The first quarter of this year witnessed a significant increase in the value of the OPEC Reference Basket. The
upward push was driven by a number of factors, including supply disruptions in the North Sea and some
countries in West and East Africa, supply fears due to geopolitical tensions, and increasing speculative
activities in the crude futures markets. By the end of the quarter, the Basketís value had reached over $120/b.
In the second quarter, prices fell below $100/b, as ample supply and concerns about the gloomy economic
outlook, particularly in the Euro-zone, outweighed any lingering supply fears, leading to a speculative sell off.
However, in the third quarter, the Basket bounced back to around the $110/b level, where it currently remains.
While the world economy experienced another year of deceleration in 2012, some indicators are pointing to a
tentative recovery in the second half of the year and this momentum is likely to be carried over into 2013. The
main support comes from the improving economy in the US, which has been lifted by some advances in the
labour and the housing markets. Moreover, the contraction in the Euro-zone has been less-than-expected in the
3Q12. With the most recent initiatives helping to foster growth, the Euro-zone could potentially return to growth
in the coming year, although this might prove challenging. However, Japan is the main economy in the OECD
that is forecast to continue decelerating significantly in 2013, although the economy could also benefit from
renewed momentum in its largest trading partners. Meanwhile, the major emerging economies appear to have
engineered a soft landing in 2012 and growth levels should be mostly at higher levels in the coming year.
China, and to some extent India, are particularly expected to benefit from improving world trade in 2013.
As a result, the coming year could see an end to the deceleration in the world economy, with growth of 3.2%,
compared to growth of 3.0% in the current year (Graph 1). However, many uncertainties remain. The most
important will be avoiding the fiscal cliff in the US, further decisions on austerity issues in the Euro-zone, and
balancing the need to reduce the fiscal debt burden while stimulating growth in Japan. In the emerging
economies, it remains to be seen how domestic demand will be improved, given the likely continuation of low
growth in their main exporting markets in the developed world.
Turning to the oil market, the forecast for global oil demand in 2012 has seen ongoing downward revisions to
currently stand at 0.8 mb/d. Unlike in the previous year, the downward revisions in oil demand growth were not
confined to the OECD, but also came from China and India. In contrast, Japanís shut down of almost all its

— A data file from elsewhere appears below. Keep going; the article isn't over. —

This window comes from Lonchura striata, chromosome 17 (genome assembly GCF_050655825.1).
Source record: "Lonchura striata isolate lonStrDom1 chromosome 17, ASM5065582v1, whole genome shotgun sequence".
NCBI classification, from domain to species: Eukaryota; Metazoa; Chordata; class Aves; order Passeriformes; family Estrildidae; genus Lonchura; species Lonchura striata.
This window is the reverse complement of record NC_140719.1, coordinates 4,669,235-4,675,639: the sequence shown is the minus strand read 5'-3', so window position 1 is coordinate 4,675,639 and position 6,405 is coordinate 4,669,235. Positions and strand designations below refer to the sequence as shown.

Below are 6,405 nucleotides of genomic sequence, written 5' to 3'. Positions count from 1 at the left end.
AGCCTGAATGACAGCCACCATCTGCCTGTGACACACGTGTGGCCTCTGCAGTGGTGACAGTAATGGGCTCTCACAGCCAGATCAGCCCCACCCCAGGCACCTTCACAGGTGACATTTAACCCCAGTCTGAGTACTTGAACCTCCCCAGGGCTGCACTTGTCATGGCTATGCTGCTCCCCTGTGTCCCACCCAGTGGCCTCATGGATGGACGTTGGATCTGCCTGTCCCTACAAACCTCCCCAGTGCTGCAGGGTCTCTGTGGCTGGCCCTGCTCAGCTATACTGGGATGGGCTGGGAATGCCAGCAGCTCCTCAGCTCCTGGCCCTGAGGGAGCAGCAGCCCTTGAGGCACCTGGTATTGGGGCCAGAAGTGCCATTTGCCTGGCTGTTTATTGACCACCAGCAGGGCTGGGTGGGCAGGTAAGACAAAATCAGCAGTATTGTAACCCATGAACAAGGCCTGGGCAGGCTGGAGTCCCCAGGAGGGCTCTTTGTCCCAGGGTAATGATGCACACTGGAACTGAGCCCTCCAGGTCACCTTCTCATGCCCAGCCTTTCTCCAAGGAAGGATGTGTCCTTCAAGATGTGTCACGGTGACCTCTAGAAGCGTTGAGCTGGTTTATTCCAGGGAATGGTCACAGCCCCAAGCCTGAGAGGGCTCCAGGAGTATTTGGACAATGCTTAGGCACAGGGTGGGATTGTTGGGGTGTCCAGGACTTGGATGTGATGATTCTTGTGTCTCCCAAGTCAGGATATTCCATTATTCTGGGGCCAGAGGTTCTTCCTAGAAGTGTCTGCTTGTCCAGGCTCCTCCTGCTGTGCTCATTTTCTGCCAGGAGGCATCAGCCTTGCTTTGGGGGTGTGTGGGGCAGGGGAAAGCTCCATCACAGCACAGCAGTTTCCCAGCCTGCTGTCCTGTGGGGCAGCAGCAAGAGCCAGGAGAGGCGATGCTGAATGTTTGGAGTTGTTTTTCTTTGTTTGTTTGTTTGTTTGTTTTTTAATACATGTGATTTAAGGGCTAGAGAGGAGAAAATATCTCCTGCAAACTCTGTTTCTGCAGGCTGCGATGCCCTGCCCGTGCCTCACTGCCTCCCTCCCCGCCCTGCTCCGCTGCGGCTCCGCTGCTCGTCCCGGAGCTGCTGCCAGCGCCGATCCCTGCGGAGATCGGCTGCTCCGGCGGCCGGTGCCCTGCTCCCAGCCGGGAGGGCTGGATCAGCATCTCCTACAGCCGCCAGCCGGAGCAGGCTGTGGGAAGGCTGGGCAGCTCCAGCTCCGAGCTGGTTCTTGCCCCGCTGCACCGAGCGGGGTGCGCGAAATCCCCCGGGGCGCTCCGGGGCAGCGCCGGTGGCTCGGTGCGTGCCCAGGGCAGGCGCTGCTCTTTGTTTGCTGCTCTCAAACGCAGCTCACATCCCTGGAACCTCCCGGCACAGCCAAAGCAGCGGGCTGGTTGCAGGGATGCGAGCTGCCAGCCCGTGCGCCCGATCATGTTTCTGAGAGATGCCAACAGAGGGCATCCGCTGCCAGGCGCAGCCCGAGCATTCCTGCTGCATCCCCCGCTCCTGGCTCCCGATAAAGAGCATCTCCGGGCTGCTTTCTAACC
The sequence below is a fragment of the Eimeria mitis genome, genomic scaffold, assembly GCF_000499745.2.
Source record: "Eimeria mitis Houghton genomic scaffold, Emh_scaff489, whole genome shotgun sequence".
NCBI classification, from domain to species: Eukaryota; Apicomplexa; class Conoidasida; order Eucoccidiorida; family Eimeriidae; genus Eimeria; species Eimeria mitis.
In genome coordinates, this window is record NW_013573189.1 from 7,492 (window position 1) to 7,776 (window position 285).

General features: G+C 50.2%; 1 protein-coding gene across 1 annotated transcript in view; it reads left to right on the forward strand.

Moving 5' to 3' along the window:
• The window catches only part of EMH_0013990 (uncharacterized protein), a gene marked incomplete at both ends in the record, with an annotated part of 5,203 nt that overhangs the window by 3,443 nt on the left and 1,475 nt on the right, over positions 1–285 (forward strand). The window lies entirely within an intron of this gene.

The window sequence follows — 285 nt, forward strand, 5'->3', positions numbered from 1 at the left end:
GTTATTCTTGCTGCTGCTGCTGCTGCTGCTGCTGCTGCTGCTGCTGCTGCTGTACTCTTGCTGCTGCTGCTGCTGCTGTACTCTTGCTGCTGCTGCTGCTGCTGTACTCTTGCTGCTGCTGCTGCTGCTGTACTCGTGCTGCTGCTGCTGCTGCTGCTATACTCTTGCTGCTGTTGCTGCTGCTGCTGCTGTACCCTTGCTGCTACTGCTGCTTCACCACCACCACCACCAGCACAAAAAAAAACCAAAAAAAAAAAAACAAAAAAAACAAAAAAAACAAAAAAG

nuclear power plants led the country to rely more heavily on other types of energy. Japanese oil use in power
plants increased from 7.5% of the total energy consumption in the previous year to 19.7%. Similarly, Indiaís oil
demand was boosted by the massive electricity shut-down and summertime flooding. World oil demand growth
in 2013 is expected to remain at 0.8 mb/d. However, weakness in the global economy is causing a great deal of
uncertainty for the forecast for world oil demand, which has a downward risk, especially in the first half of the
year. A large amount of this risk can be attributed not only to the OECD but also to China and India.
The forecast for non-OPEC supply growth in 2012 also experienced downward revisions to stand at 0.5 mb/d.
Since the start of the year, non-OPEC supply has suffered various setbacks due to technical, geological, weather
and geopolitical factors. North America is leading the supply growth in 2012, while OECD Western Europe,
Africa, and the Middle East are driving the decline. In 2013, non-OPEC production is expected to increase by
0.9 mb/d, supported by growth from North America, Africa, Eurasia, and Latin America, while OECD Western
Europe is likely to see a continued decline. OPEC NGLs and non-conventional oils are expected to increase by
0.4 mb/d and 0.2 mb/d in 2012 and 2013.
Based on these projections, the growth in total non-OPEC supply including OPEC NGLs and non-conventional
oils of around 1.1 mb/d is expected to outpace the increase in world oil demand growth in 2013. This would
result in demand for OPEC crude averaging 29.7 mb/d in 2013, or around 0.4 mb/d less than the level estimated
for the current year (Graph 2). Despite the considerable uncertainties affecting supply and demand in the
market, and without underestimating the potential impact of non-fundamental factors, the improving economic
outlook for the coming year should help support oil market stability.